5. Lack-co are in the middle of hosting a series of Monday two-man shows called "ステゴロ" (what does Stegoro mean??) and having never seen Tenten in any of his bands and The Gallo being one of my favorite active VK bands I had to go to this one while I was visiting Tokyo. 東高円寺二万電圧 (Higashi Koenji ni man Den-atsu) is just outside the central Tokyo region defined by the Yamanote Line, but it was a quick trip on a couple trains and Den-atsu is very close to the station when you arrive. To access the venue you first have to descend an outdoor, concrete staircase toward an outdoor landing. The descent actually made me a bit nervous as there was no railing on one side and it was raining at the time. This was a very non-descript entrance from the roadway. After walking down the stairs and making a turn I was looking at a way too-cool-for-school 30-something dude manning the ticket table. Acknowledging that I don't look much like the typical VK fan in Japan, when I asked for one ticket this guy with shaggy hair at the table actually asked me "You know who's playing tonight?" He didn't sound mean about it, I think he genuinely wanted to save me from seeing this show normally reserved for younger women assuming I had just stumbled to the club looking for any live music I could find. I assured him I was there to see The Gallo and he handed me my paper ticket that doubled as a drink ticket. I liked the set up in side Den-atsu as the bar and merch tables were outside the stage area, which meant I could stand pretty much anywhere inside and not be in the way of people trying to sell things. I found a spot in the rear of the club in front of a tiny alcove that was littered with bags belonging to the VK girls in attendance. This was a fairly small club with low ceilings; their website says the capacity is 130 and I'd say this show had about 80-90 people in attendance. The head count reminded me just how niche a scene VK is. I'd consider The Gallo and Lack-co two of the more well-known indies bands, so it was a bit jarring to see the small venue they were playing at even in a giant city. I'm obviously too deep into VK to remember that almost no one cares about this stuff. Obviously The Gallo were going to be playing first... both because Lack-co were hosting the event and because I saw a lot of the girls standing near the stage holding their signature bowl and spoon. One girl near me had a plain bowl with no logo on it that I could see, did I miss something or did this girl just bring her own bowl from her kitchen to clap along with? I think the latter scenario is pretty funny/ingenious actually. I mentioned in a live report from a couple years ago that The Gallo fans kept doing furi during the band's music playing between sets over the club's PA, and during this show the fans clapped along to the bass drum sound check. Gallo fans seem like a fun bunch in general. The curtain was drawn to reveal the band in their latest Gallo-Vuitton all over print leisure suits. Jojo had his hair cascading through the top of a hat with the top cut off and some Day of the Dead skull inspired makeup for a very Tim Burton-y look overall. Andy had his palm against the ceiling atop the stage, and I don't think he was raising his hand to get the crowd hyped but rather to test whether or not he could pump his fist upward during the show (he couldn't without hitting his hand... a lot of the band members had to deal with this and would only throw up their hands while bending backward to afford themselves a little more space.) Some of the audience were even checking to see if they could touch the ceiling. The stage right guitarist (they have names for these positions in VK but I don't remember them) had one of those guitars with no headstock, and it looked from across the room like the end of the neck had dripping red wax poured on it a la a Maker's Mark bottle. The newer guitarist, Nov, passed out paper plates to the audience so that people who didn't bring their own (like me, no I didn't pack my Gallo plate in my luggage) could clap along and the set began with "Belphegor". "Belphegor" has some pretty obvious clapping along portions, so even a noob like me could get the hang of the plate banging fairly quickly. The highlights of the set for me were the fact that they played "Kuroi Ondori" (ok they played the remade version from Nero, but still) which is a favorite of mine, and also the 'circle pit' that Jojo started with himself dancing in the center of the maelstrom playing with a megaphone set to siren mode. The lowlights, if you can call them that, were that two different songs had the audience doing the wave (do we need that two separate times?) and that the MC music was "Tokyo Cinderella" but they didn't actually play "Tokyo Cinderella". Some of the non-bowl-based audience participation that was fun was the crowd stomping on the floor in time the beat and the crowd holding hands and swaying back and forth. Of course a couple songs had the requisite gyaku-daibu portions, and I'm certainly not jumping into the backs of some tiny Japanese girls, but they were fun to watch. Nov was kneeling on the backs of a couple girls during one diving song and slipped off them and stumbled backwards onto the stage. Wajou occasionally tried to demand the crowd participate in the diving like the other members were, but he is way too smiley and couldn't really pull it off. He just couldn't help being happy even trying to look mean. The Gallo ended their set with a really high energy rendition of "Incubus" (which I'm still disappointed has no theremin in the live version) during which Jojo was leaning over the crowd singing and got some feedback when he put his mic in front of the amp and proceeded to give it a disappointed look and bop the amp on its 'head' like it was a recalcitrant child. With The Gallo finished with their set thus began the churning of the crowd as Lack-co fans moved into the frontmost positions and many girls invaded my small space in the back looking to find their bags and check their phones and makeup. It kind of sucks for people in the back, as the polite spot changing for peoples' favorite bands leads to a weird concert-going scenario where the back of a venue is often more crowded than the front, but it is kind of cool that the scene (or just Japanese live music fans?) doesn't require people who want to be up front for the band playing last to endure being crushed through all the other shows as concerts in the west would. Interesting note about Den-atsu: in tearing down the stage between sets (which isn't quite the production at these Japanese clubs where you basically just have to bring your instrument and plug in) the bands/roadies had to move equipment down from the stage into the audience area and out through a side door that wasn't connected to the stage. So after the curtain was closed on The Gallo, a couple minutes later we saw band members bringing things down from the stage to this side door. (from Lack-co Twitter) While The Gallo fans can be identified by their white bowls and spoons, Lack-co fans had all produced blue and red clamshell castanets to clap along with. I have to say these did dramatically change the sound of the crowd applause in a way that might get old, but was kind of refreshing for the first time. Lack-co's intro SE was a piano rendition of "Twinkle Twinkle Little Star" that gradually morphed into the requisite fist-pounding, techno track. The first member to take the stage was drummer Higiri, and wow I thought I hated his black face, but this blue Alfalfa x Cindy Lou Who hairstyle he was rocking for the show might actually bother me even more (not bother in the same way obviously, but it was not pleasant to look at.) I resolved to avoid watching him as much as possible. The band, except for Tenten who had a Lack-co band tee over a white shirt, were all wearing the red suits with writing strewn all over them from their most recent look. I recognized some of the words scrawled on their suits like 'shine' and 'kimoi' as 'mean things to say to someone'. Very edgy boys. Between not loving their output so far, and the majority of their tracks having titles in Japanese, I didn't recognize much of Lack-co's set list other than a riff here or there. The show did remind me of why I keep giving Tenten's bands chances and will continue to; he is one hell of a charismatic frontman. His sly smiles and confident stage mannerisms had the audience eating out of the palm of his hand and made it so it was hard to pay attention to any of the other members of the band. His best move was when he parted the Red Sea of fans to do a bit of 'everyone run into each other from opposite sides of the venue' but just as the opening in the center stabilized, he jumped down and ran to the cameraman at the back of the venue, struck a pose for a moment, then dove back onto the stage just as the cue for the crowd to go wild hit. Lack-co's set actually resembled a straight up rock show the most of any VK bands I've seen I think. There was very little *furi*, most of the synchronized moves were headbanging, clapping, fist-pumping type stuff that required no direction from Tenten or the band. Tenten even commanded an almost bona fide circle pit during which one girl lost her sweater and it ended up absolutely trampled. In fact, I was a little surprised by how much the show, for lack of a better word, rocked. Lack-co has always seemed like an assemblage of too cute ideas in search of a central theme or melody to hold on to on wax, but live their songs resonated nicely even with perhaps a 'jazz' breakdown a little too often. Milk threw a carton of milk into the crowd as the band were leaving the stage... ride that USP hard buddy. Ivy was fun strutting around the stage and headbanging as usual. I say as usual because I'm pretty sure I saw him at three different shows the week I was in Tokyo, at Lack-co and as a session bassist the other two. When the set ended the girls chanted and clapped in unison for an encore. (Though they appear to be saying "an-ko-re" instead of "an-ko-ru"? I guess the first group that did it had only seen the word encore and not heard it spoken??) They even started up a chant for a second encore that was cut off by the house lights and a voice over the PA system telling them, I'm guessing here, that the show was actually over and it was time to go home. This was a fun pairing for a two-man show as both bands and their groups of fans have pretension-free fun jumping around to some quality tunes. I'll be sure to check out Tenten's next band if I visit Japan again 😉.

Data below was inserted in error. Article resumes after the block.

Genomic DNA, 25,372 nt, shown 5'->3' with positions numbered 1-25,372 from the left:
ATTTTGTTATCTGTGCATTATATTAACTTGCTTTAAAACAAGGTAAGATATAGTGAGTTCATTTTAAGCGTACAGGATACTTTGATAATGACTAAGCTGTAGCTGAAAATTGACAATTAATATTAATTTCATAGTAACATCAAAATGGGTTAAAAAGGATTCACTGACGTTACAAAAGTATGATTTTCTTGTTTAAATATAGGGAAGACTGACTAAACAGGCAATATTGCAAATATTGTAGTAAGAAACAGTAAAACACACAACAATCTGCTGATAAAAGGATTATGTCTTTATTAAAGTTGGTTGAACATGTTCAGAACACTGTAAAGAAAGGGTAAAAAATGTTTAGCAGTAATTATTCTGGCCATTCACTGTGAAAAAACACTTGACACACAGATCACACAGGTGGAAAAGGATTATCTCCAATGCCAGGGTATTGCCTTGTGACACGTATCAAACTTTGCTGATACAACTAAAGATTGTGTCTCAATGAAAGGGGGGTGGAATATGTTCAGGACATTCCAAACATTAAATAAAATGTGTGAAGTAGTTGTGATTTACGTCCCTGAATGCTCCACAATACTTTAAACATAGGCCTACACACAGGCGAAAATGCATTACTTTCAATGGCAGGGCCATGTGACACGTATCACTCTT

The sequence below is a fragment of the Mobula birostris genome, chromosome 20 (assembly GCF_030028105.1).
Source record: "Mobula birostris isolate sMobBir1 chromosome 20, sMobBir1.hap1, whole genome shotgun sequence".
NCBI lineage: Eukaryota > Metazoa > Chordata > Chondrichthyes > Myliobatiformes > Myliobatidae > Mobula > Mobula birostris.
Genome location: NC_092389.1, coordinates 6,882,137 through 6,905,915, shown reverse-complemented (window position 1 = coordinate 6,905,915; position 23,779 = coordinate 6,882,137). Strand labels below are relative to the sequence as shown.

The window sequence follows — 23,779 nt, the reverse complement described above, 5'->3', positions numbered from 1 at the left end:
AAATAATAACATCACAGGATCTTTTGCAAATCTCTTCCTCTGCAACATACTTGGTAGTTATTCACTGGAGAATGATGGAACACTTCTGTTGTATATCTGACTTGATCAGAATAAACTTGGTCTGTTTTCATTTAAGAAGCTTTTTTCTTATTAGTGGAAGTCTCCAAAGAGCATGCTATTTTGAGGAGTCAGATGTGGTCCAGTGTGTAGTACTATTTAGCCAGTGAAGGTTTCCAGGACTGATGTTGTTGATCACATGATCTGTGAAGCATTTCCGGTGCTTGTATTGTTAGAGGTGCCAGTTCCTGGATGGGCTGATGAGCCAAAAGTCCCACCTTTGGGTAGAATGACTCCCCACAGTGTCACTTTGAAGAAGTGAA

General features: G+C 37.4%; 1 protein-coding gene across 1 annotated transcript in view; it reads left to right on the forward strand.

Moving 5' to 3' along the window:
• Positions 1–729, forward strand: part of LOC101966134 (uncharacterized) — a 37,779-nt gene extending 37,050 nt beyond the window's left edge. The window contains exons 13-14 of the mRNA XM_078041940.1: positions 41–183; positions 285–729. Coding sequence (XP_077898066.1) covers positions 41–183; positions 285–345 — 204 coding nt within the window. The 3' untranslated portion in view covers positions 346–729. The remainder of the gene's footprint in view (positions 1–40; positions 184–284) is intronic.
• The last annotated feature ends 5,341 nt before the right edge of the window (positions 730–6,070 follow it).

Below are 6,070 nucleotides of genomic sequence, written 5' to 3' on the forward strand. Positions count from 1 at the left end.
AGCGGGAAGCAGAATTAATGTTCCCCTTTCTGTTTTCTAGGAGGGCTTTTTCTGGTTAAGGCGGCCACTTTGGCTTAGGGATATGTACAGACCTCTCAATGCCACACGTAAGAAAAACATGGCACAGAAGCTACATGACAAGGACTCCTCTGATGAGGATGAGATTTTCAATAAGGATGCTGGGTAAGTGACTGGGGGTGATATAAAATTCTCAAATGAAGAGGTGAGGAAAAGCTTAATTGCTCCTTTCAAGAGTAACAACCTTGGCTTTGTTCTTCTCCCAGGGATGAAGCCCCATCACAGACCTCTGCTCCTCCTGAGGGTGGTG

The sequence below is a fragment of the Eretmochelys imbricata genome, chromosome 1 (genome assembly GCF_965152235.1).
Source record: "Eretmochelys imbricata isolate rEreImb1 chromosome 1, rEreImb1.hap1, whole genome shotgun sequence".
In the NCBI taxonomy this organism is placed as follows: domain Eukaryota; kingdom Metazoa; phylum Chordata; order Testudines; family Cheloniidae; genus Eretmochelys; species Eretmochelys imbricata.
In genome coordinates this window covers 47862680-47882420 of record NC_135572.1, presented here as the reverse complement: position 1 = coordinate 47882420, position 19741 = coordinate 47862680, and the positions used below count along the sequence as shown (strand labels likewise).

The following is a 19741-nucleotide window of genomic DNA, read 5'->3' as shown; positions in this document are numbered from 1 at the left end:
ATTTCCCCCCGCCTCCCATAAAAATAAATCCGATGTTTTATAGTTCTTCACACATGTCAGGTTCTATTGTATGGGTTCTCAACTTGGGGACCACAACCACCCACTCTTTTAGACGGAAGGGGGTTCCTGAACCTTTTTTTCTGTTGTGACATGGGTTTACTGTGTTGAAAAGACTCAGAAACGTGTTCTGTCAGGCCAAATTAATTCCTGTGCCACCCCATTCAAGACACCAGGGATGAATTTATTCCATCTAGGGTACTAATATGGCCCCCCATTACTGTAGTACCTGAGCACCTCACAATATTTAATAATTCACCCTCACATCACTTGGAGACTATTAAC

6. 池袋スタンダード @ Ikebukuro Edge 2018.6.16 Well, it's that time again. In Japan and catching some VK shows... so I'll be sharing my experiences/using the forums as a place to jot down details I'd almost certainly forget after a week of concerts. So for the first show while I'm in town I decided to hit up Ikebukuro EDGE to see Soan Project, The Micro Head 4N's, and Develop One's Faculties. I decided on this show because it started relatively late for VK shows (18:30) and my flight didn't land until after 15:00. I also hit this one up because Dezert & Lynch in Shibuya was sold out 😢 and this seemed like an ok consolation prize. I arrived about 3 minutes after the show was scheduled to start, which in Japan meant I arrived about 3 minutes after the show started, and the first band was already performing onstage by the time I got through the doors. First up was Soan Project with 芥 from Chanty. But I didn't recognize them at first because I thought the only thing I knew about what this band looked like was that Akuta had a bright white wig. (From Soan's twitter) Edge was a little more full than I've seen it before (two other shows in past years). But I suppose it wasn't sold out, because I got in. The band's costumes (pictured above) were looking a little cheap? Mostly just some mesh black stuff and a boa made of feathers or flowers for each member. I guess this is a side project for most of them, so no use spending big books on your part-time look. I've never listened to this half of Soan Project... I wished I could've seen my boy Temari, but I also recognize this set of songs was probably more fun for the crowd in a live setting. Nothing groundbreaking for sure, but the tunes had most of the crowd bopping around, jumping up and down, and participating in the furi. The bassist (is this Ivy from Lack-co etc?) was having the most fun on stage of the group. He eschewed the idea that he needed to stand in his 'spot' on stage and spent the whole show lurking behind the guitarists and singer, moving back and forth to interact with the crowd and other members from different spots. The funniest moment of their set was him attempting some 'fan service' while he was holding a pick in his mouth, looking over at one of the guitarists and leaning in like they should play a game of suck and blow with it, and when the guitarist recoiled he spit the pick and hit him in the face. During Soan Project's set I was stuck in a crowded spot directly near the entrance door (the perils of coming in late), but after the first set I found a good spot near the back that wouldn't get in anyone's way but had a little more room to breath. As usual at VK shows, I was much taller than all of the crowd so I'd feel bad standing in front of someone who wanted to watch. I should've been able to guess that the Micro Had 4N's (still a terrrrible name) were next as I noticed there were multiple people in the audience even older than I am all of a sudden. So I gave up on this band very early because I just couldn't with Ricky's vocals (sorry @Biopanda haha). I hadn't checked anything of theirs out since replacing Ricky with the dude from A(CE). What do I think about them now? Solid but unspectacular. Nimo was capable at singing and stirring up the crowd, and the band sounded good but uninspiring. The shorter-haired guitarist had some nice harmonics thrown in during a heavy section of one song, and he brought a little metal to the proceedings in general. The band were wearing very VK-lite streetwear type shit. At least Zero had on all black and a giant cross necklace... he has always been pretty goth-y hasn't he? Micro Head's set had the unintended consequence of making me feel old. Looking up at half of a band (D'espairs Ray obviously) that I fell in love with when I was first getting into VK, and that I saw on one of their US tours in freaking 2005 sort of threw into stark relief just how much older I was than the typical VK fan. Then I also felt a little bad for the band cause.... they're even older than I am and after having (relatively) successful careers now they're playing at Edge and only the third most popular of three bands for the night? I hope this is just a weekend thing for them at this point haha. They played a song from their new single (I think, pretty sure Nimo said something about 'single' before they started the song) and it was a sporadically noisy ballad with good emoting that I thought worked well live. It could be really boring on the CD, so don't get mad if you check it out based on this recommendation haha. During one song the guitarists all definitely mis-timed a synchronized spin. Tsukasa was really almost invisible during their set. I guess he's never really been very flamboyant or theatrical behind his kit, but I forgot he was there entirely until the second to last song featured some double-bass drum fills. He even left the stage quietly without waving while another member was up front bowing and throwing out picks. After some shuffling of the girls in the crowd and a short soundcheck, the highlight of the night Develop One's Faculties were on stage. (From DoF twitter.) Johannes walked out on stage in his traditional robotic way and I thought to myself "I can see half of this dude's ass and yet I think he's wearing *more* clothes than when I saw them two years ago" haha. I wonder if he acted like a disaffected android once when the band was starting out and got a good reaction and now he's stuck with this act forever. In any case, his statue of liberty x Predator headpiece with LEDs thing is awesome. Those lights really popped whenever the stage lights were dim or off. I like DoF live for the same reasons I do on CD. Some interesting song structures and tight songwriting. Lots of energy and a sound that's not typical of VK. Smart musicianship and a distinct lack of bullshit (from this foreigner's perspective). A few of their songs had incredibly timed full stops that demonstrated a tightness in the band that was impressive. Having a frontman that plays guitar is rare enough in VK, but their overall sound is a bit different too. During one song I noticed that if I closed my eyes I could convince myself I was listening to some 90s slightly math-y emo band. The crowd was definitely enjoying DoF. Perhaps because Yuuya doesn't have his hands free there wasn't a ton of furi to go along with the songs, but there was plenty of rhythms to jump or headbang to. When the house lights came on after the show I dipped out despite a half-hearted 'encore' chant. (Do those happen after the house lights are on here in Japan??) A solid start to a week of VK shows for sure.